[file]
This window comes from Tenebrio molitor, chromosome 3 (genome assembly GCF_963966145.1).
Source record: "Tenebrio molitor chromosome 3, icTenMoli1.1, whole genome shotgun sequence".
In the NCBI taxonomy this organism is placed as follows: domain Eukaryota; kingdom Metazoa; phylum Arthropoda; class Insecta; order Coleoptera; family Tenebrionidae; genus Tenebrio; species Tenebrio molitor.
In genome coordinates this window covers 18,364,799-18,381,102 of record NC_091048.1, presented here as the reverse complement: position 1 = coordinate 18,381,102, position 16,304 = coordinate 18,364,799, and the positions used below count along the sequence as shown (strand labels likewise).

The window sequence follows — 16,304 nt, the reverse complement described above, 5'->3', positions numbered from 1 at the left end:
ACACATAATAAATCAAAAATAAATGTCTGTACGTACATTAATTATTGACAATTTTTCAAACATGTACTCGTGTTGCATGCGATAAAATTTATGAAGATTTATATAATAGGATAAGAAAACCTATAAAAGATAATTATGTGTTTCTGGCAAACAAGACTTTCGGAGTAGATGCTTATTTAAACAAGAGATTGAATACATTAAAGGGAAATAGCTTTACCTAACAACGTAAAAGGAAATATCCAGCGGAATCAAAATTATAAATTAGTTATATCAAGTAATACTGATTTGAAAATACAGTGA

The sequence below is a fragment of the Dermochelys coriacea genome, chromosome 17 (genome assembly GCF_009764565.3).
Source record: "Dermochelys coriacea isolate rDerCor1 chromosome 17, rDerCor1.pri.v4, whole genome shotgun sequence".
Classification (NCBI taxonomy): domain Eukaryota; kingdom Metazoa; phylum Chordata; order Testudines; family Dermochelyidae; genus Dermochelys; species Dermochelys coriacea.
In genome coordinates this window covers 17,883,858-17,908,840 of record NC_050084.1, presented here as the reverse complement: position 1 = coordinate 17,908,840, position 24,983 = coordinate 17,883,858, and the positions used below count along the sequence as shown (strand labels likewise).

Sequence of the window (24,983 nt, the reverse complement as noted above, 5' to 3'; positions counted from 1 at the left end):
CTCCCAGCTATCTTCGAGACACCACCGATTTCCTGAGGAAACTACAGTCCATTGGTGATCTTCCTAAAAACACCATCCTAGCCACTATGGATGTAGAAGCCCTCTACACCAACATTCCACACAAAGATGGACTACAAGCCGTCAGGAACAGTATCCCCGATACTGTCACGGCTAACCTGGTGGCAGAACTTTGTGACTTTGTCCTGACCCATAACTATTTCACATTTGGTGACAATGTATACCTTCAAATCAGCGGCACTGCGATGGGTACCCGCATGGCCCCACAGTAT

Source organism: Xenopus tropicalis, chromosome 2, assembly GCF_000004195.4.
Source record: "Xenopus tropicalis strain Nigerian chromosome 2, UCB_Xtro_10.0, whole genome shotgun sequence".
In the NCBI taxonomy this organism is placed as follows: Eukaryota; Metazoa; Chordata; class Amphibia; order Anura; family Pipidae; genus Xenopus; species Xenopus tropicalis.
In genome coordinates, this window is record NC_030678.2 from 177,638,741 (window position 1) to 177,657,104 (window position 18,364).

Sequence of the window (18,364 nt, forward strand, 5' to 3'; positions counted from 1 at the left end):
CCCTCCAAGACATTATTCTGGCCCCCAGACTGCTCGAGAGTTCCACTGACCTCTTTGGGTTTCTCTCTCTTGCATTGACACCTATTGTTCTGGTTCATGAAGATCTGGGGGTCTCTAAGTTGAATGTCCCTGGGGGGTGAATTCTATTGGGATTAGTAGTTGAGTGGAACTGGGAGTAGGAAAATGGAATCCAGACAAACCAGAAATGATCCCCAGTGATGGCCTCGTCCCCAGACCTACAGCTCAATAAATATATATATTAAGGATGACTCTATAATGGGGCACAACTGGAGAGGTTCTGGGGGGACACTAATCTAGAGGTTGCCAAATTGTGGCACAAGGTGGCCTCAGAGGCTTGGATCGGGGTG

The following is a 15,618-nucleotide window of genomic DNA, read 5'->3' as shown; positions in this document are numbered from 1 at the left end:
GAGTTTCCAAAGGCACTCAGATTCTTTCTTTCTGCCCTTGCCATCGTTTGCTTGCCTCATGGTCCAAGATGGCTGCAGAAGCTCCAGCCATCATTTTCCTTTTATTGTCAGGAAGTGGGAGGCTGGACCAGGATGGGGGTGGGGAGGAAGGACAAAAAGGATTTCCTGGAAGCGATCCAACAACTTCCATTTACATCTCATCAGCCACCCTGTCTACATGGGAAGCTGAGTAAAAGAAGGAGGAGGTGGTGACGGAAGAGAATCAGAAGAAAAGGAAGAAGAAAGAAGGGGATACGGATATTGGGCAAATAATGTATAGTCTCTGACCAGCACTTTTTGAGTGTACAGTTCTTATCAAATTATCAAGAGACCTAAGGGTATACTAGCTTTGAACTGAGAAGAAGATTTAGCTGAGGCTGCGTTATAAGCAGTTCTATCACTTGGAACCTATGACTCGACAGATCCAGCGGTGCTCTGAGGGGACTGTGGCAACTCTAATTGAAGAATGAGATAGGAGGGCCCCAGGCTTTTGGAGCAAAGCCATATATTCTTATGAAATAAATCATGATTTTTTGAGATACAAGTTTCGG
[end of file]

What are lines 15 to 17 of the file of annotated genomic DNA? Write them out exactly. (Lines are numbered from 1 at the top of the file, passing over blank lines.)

In the NCBI taxonomy this organism is placed as follows: Eukaryota; Metazoa; Chordata; class Amphibia; order Anura; family Pipidae; genus Xenopus; species Xenopus tropicalis.
In genome coordinates, this window is record NC_030678.2 from 177,638,741 (window position 1) to 177,657,104 (window position 18,364).

Sequence of the window (18,364 nt, forward strand, 5' to 3'; positions counted from 1 at the left end):